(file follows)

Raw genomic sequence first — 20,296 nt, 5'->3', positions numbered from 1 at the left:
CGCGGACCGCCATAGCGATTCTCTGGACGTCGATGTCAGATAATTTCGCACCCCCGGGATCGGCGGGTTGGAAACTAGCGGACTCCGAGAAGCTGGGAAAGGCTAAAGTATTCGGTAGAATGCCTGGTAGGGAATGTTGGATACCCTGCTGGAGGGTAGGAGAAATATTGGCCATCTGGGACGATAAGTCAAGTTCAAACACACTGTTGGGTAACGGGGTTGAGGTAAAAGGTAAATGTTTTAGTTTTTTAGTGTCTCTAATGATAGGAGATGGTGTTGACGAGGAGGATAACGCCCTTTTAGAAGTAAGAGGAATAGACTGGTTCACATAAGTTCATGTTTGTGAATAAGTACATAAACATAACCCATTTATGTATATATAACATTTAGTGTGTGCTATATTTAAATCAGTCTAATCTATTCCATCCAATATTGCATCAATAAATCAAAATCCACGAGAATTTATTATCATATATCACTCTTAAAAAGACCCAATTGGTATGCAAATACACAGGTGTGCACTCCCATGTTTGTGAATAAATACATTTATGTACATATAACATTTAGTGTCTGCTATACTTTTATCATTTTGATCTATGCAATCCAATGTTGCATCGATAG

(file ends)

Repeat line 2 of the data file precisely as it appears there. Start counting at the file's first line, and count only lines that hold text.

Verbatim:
CGCGGACCGCCATAGCGATTCTCTGGACGTCGATGTCAGATAATTTCGCACCCCCGGGATCGGCGGGTTGGAAACTAGCGGACTCCGAGAAGCTGGGAAAGGCTAAAGTATTCGGTAGAATGCCTGGTAGGGAATGTTGGATACCCTGCTGGAGGGTAGGAGAAATATTGGCCATCTGGGACGATAAGTCAAGTTCAAACACACTGTTGGGTAACGGGGTTGAGGTAAAAGGTAAATGTTTTAGTTTTTTAGTGTCTCTAATGATAGGAGATGGTGTTGACGAGGAGGATAACGCCCTTTTAGAAGTAAGAGGAATAGACTGGTTCACATAAGTTCATGTTTGTGAATAAGTACATAAACATAACCCATTTATGTATATATAACATTTAGTGTGTGCTATATTTAAATCAGTCTAATCTATTCCATCCAATATTGCATCAATAAATCAAAATCCACGAGAATTTATTATCATATATCACTCTTAAAAAGACCCAATTGGTATGCAAATACACAGGTGTGCACTCCCATGTTTGTGAATAAATACATTTATGTACATATAACATTTAGTGTCTGCTATACTTTTATCATTTTGATCTATGCAATCCAATGTTGCATCGATAG